Design, Synthesis and Characterization of Transition Metal Oxide Nanomaterials for Emerging Catalytic Applications
Date of Completion
Steven L. Suib
Basu A. K.
Field of Study
Doctor of Philosophy
The research work presented here is focused on designing new synthetic techniques for transition metal oxide nanomaterials for better control over surface area, particle size, morphology, and catalytic activity as compared to conventional techniques. Materials synthesized via these methods were thoroughly characterized and used in various model chemical reactions. The first part describes a novel, ultrasound assisted synthesis of manganese octahedral molecular sieve (OMS-2) nanomaterials. Recently with the advancement of nanotechnology, an extensive effort has been paid to control the morphology, particle size, porosity, and surface area of manganese oxide materials, since the above-mentioned properties have a significant impact on the catalysis, adsorption, separation, energy storage, environmental applications, and medical applications. The utilization of sound waves for the synthesis of inorganic nanomaterials provides control over the properties mentioned above, which is often challenging by conventional methods. The as synthesized materials possess the highest surface area reported in the literature without metal doping. OMS-2 synthesized using sonochemical methods was characterized by X-Ray diffraction (XRD), BET specific surface area, pore volume, scanning electron microscopy (SEM), X-Ray energy dispersive spectroscopy (SEM/EDX), Raman spectroscopy, and thermogravimetric analysis (TGA). The materials synthesized using ultrasound showed excellent catalytic activity as compared to OMS-2 materials synthesized using a conventional reflux method or as compared to commercial MnO2 catalysts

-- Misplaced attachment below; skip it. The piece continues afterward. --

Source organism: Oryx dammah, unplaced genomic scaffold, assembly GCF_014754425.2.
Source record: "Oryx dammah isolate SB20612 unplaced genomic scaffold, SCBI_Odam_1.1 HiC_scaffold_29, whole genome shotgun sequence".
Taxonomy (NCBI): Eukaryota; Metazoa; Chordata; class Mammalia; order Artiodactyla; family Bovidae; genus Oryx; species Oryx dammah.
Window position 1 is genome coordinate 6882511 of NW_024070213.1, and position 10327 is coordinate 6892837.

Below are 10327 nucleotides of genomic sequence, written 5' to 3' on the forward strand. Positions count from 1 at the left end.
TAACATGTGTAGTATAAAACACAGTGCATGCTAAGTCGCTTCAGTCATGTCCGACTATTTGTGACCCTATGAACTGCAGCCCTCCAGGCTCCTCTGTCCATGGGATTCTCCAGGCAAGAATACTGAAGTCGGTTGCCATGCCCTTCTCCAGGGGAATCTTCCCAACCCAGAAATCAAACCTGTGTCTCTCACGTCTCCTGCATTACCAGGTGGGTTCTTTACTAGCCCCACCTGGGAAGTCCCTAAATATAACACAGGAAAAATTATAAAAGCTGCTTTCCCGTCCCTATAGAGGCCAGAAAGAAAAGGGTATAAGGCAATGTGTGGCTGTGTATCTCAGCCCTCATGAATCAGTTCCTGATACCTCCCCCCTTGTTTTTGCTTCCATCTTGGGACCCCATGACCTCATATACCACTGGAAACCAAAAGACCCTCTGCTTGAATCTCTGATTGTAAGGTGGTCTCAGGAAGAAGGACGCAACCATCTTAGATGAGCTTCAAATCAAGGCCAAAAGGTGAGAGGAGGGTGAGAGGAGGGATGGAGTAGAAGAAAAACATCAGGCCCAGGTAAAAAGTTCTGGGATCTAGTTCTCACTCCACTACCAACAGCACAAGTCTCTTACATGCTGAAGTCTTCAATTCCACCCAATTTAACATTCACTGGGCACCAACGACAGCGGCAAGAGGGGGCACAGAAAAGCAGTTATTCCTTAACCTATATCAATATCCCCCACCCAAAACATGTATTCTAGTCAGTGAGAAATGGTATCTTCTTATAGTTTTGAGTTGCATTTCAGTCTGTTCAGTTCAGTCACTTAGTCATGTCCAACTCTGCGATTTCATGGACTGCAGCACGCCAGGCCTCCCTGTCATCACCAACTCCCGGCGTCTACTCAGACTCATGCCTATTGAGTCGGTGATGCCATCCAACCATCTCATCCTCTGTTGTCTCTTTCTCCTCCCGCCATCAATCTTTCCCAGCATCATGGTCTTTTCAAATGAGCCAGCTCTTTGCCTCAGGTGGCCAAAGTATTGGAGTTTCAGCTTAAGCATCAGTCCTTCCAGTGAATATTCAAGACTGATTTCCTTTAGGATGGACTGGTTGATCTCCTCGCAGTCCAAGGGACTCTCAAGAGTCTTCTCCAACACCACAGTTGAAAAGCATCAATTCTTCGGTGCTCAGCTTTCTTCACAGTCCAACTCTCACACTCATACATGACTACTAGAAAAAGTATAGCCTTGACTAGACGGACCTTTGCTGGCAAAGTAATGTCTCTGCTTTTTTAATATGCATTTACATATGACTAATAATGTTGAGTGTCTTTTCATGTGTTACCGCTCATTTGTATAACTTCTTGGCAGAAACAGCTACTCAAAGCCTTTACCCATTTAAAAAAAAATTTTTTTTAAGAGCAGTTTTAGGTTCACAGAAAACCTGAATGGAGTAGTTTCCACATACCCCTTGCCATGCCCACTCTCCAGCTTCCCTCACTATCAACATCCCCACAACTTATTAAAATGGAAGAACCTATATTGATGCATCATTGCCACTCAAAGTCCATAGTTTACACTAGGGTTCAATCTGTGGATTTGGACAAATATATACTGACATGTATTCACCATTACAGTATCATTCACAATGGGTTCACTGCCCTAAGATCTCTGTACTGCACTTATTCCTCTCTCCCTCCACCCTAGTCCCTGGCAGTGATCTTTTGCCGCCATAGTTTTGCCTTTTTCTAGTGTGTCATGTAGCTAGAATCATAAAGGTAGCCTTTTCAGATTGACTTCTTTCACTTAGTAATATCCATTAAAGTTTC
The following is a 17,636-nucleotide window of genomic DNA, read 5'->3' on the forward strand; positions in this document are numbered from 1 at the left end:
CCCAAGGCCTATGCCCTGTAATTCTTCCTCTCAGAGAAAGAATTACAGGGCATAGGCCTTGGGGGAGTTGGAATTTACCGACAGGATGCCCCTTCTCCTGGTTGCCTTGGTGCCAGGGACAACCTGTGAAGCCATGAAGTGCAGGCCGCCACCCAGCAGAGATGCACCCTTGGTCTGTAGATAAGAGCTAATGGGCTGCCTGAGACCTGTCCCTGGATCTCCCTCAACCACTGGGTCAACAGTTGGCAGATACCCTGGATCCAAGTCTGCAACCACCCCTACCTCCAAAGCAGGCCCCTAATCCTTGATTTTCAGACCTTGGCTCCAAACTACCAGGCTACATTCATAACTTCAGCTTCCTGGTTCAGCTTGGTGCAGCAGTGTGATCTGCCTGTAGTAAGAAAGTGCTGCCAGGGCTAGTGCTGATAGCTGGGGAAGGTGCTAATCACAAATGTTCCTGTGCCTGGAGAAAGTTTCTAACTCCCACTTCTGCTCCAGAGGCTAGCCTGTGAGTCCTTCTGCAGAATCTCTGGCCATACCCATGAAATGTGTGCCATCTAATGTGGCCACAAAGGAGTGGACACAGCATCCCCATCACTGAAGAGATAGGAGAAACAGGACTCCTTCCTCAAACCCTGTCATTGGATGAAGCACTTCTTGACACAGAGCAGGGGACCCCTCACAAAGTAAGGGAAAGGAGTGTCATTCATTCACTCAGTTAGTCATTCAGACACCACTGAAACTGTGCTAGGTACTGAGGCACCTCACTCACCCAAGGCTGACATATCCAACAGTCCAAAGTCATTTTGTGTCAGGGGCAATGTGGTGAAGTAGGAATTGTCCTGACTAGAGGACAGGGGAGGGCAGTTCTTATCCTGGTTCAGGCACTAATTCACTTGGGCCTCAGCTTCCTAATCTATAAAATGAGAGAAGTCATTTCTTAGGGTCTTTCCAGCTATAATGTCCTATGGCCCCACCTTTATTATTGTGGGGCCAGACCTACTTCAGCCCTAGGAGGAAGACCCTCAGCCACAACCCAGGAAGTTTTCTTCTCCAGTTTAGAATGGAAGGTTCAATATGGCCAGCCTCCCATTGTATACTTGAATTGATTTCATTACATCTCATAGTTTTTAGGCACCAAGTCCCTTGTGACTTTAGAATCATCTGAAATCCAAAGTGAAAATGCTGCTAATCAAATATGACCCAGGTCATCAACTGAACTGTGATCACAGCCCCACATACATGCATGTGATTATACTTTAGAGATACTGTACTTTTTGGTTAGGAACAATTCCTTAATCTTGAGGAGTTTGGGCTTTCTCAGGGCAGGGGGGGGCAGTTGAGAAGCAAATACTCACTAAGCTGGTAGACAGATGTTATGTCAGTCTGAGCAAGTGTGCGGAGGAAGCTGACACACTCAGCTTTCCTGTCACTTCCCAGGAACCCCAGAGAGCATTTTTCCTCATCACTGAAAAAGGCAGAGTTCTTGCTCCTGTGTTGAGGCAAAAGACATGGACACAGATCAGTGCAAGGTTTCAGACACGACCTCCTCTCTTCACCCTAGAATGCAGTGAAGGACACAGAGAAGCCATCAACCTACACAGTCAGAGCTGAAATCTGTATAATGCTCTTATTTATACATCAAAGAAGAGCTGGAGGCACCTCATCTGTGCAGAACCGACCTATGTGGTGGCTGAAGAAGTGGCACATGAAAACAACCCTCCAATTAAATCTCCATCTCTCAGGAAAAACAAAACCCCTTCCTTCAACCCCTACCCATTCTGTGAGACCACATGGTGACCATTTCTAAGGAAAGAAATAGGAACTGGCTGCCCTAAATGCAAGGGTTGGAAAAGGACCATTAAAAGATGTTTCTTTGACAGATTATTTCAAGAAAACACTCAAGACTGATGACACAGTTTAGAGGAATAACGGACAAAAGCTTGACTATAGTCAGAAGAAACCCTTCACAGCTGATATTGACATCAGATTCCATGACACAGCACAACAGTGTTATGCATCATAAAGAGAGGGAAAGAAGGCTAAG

Dharmarathna, Dharmarathna Arachchige Saminda, "Design, Synthesis and Characterization of Transition Metal Oxide Nanomaterials for Emerging Catalytic Applications" (2013). Doctoral Dissertations. 108.